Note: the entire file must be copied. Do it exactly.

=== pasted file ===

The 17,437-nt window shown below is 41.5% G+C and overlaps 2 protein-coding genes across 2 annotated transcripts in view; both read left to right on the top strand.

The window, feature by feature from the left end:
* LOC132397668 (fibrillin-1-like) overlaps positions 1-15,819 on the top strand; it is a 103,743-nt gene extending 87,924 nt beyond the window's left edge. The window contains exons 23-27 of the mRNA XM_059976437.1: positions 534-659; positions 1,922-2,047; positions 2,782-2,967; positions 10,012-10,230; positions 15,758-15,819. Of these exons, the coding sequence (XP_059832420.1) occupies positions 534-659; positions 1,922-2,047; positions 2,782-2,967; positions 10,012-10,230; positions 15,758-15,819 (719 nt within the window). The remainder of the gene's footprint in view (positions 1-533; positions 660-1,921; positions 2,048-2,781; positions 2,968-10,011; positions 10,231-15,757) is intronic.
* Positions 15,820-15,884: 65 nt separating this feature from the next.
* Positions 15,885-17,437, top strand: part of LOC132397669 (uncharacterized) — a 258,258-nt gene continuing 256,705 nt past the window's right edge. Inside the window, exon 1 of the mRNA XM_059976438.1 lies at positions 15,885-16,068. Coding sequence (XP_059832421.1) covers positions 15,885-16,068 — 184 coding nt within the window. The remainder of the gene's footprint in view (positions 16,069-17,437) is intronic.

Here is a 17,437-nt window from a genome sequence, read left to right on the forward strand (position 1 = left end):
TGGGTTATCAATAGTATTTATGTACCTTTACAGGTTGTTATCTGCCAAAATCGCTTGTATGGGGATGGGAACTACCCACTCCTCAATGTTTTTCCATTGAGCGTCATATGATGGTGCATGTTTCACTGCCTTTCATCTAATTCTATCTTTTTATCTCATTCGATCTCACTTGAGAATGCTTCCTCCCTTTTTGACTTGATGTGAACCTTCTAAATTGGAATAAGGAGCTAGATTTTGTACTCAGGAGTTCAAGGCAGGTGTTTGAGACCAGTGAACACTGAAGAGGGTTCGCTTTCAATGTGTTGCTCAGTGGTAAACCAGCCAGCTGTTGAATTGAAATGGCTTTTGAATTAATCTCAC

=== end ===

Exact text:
The 17,437-nt window shown below is 41.5% G+C and overlaps 2 protein-coding genes across 2 annotated transcripts in view; both read left to right on the top strand.

The window, feature by feature from the left end:
* LOC132397668 (fibrillin-1-like) overlaps positions 1-15,819 on the top strand; it is a 103,743-nt gene extending 87,924 nt beyond the window's left edge. The window contains exons 23-27 of the mRNA XM_059976437.1: positions 534-659; positions 1,922-2,047; positions 2,782-2,967; positions 10,012-10,230; positions 15,758-15,819. Of these exons, the coding sequence (XP_059832420.1) occupies positions 534-659; positions 1,922-2,047; positions 2,782-2,967; positions 10,012-10,230; positions 15,758-15,819 (719 nt within the window). The remainder of the gene's footprint in view (positions 1-533; positions 660-1,921; positions 2,048-2,781; positions 2,968-10,011; positions 10,231-15,757) is intronic.
* Positions 15,820-15,884: 65 nt separating this feature from the next.
* Positions 15,885-17,437, top strand: part of LOC132397669 (uncharacterized) — a 258,258-nt gene continuing 256,705 nt past the window's right edge. Inside the window, exon 1 of the mRNA XM_059976438.1 lies at positions 15,885-16,068. Coding sequence (XP_059832421.1) covers positions 15,885-16,068 — 184 coding nt within the window. The remainder of the gene's footprint in view (positions 16,069-17,437) is intronic.

Here is a 17,437-nt window from a genome sequence, read left to right on the forward strand (position 1 = left end):
TGGGTTATCAATAGTATTTATGTACCTTTACAGGTTGTTATCTGCCAAAATCGCTTGTATGGGGATGGGAACTACCCACTCCTCAATGTTTTTCCATTGAGCGTCATATGATGGTGCATGTTTCACTGCCTTTCATCTAATTCTATCTTTTTATCTCATTCGATCTCACTTGAGAATGCTTCCTCCCTTTTTGACTTGATGTGAACCTTCTAAATTGGAATAAGGAGCTAGATTTTGTACTCAGGAGTTCAAGGCAGGTGTTTGAGACCAGTGAACACTGAAGAGGGTTCGCTTTCAATGTGTTGCTCAGTGGTAAACCAGCCAGCTGTTGAATTGAAATGGCTTTTGAATTAATCTCAC